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Sep 17, 2012

Paramount Group seeks further expansion in developing countries

Paramount Group CEO John Craig speaks about the aerospace and defence industry. Camerawork: Nicholas Boyd. Editing: Shane Williams. 17/09/2012
Engineering|Africa|Defence|India|Paramount Group|SECURITY|Technology|Training|Africa|Asia|Brazil|China|Ethiopia|Nigeria|Russia|South Africa|Products|Security Products|Ichikowitz|John Craig|Marauder|Matador|Operations|Latin America|Middle East
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Africa’s largest privately owned aerospace and defence company Paramount Group said it would continue to expand its business in the developing world, which had a “huge requirement” for defence and security products.

Paramount Group CEO John Craig told Engineering News Online that the company would focus on developing countries, as North Atlantic Treaty Organisation, or Nato, countries were well served with their own defence industries.

“We are actively seeking to serve these markets and in the next year we see our expansion drive into regional markets, Latin America, the Middle East and continuing our operations in Asia.”

Craig explained that the company would use South Africa as the base from where it developed its intellectual property. “It is absolutely our business concept to partner with international companies, in particular where local programmes are large enough that they could economically warrant transfer of technology,” he said.

Paramount also assisted its international customers through training and skills development to understand and build its products in their own markets, which further reduced exporting/importing costs.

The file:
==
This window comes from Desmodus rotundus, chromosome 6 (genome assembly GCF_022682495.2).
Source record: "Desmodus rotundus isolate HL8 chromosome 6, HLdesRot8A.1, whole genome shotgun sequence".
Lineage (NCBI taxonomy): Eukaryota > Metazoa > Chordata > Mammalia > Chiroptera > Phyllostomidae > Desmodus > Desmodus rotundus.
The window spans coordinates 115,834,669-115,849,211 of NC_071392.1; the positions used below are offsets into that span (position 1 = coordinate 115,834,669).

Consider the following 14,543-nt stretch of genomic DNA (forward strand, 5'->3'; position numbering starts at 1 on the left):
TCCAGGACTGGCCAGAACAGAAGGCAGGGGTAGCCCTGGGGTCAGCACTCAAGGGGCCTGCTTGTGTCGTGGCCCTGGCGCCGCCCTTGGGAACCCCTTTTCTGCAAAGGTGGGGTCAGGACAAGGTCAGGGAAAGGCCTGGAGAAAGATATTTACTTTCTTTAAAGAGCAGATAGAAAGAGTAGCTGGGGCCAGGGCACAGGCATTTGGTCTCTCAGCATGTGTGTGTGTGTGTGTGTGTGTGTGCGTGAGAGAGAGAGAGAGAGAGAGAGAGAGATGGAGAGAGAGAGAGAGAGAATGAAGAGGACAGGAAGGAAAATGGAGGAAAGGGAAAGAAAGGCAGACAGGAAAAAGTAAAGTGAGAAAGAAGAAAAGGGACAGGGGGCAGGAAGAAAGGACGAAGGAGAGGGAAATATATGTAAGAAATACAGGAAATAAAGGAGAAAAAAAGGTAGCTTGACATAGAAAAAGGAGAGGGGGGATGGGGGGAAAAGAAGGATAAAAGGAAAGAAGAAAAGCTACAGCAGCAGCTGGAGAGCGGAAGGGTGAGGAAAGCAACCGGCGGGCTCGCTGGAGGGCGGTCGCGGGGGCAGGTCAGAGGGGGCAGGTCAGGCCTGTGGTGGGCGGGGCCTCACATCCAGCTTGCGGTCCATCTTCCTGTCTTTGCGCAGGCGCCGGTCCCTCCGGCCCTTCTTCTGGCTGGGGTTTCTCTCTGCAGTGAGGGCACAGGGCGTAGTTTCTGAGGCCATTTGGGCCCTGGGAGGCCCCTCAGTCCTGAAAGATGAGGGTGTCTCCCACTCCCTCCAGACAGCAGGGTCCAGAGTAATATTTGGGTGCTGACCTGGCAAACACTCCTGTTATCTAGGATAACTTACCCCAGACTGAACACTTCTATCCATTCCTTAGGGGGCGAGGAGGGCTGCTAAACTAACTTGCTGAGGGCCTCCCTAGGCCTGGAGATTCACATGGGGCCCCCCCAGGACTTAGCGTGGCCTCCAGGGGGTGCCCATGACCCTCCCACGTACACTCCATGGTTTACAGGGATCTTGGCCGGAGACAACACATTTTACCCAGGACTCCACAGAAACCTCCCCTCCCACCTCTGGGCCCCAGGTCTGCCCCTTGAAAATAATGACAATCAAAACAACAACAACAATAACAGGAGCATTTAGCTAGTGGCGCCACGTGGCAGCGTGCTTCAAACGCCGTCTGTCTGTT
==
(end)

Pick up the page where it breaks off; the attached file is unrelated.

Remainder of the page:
Meanwhile, the company has introduced an improved armoured vehicle range, including the landmine-protected Marauder and Matador vehicles and the Mbombe fighting vehicle.

The prototype vehicles were built in 2007 and have been put through a series of trials in South Africa, as well as extreme weather trials in Asia, the Middle East and Africa.

Weighing between 15 t to 18 t, the vehicles can be adapted to a variety of missions without the requirement for a major redesign.


Paramount chairperson Ivor Ichikowitz noted that Africa was on the brink of major transformation, but said a lack of integration between nations was holding the continent back.

“By forming a distinct economic grouping, a pan-African equivalent to Brics [Brazil, Russia, India, China and South Africa] we could work together for our collective economic interests.

“There’s no shortage of pan-African subjects which need to be addressed, such as the beneficiation of raw materials, access to markets and tariffs,” he noted.

Further, Ichikowitz said that by 2035, the continent’s labour force would be bigger than any individual country in the world, including India and China. “Nigeria and Ethiopia would add a total of 30-million workers by 2020, while South Africa is expected to add 2-million,” he said.

Ichikowitz concluded that Africa was the next frontier of growth and development and would be a main driver of the global economy. “By bringing together a talented population of one-billion people, we could withstand any global competition – and truly call this an ‘African century’.”

Edited by: Mariaan Webb
Creamer Media Senior Researcher and Deputy Editor Online
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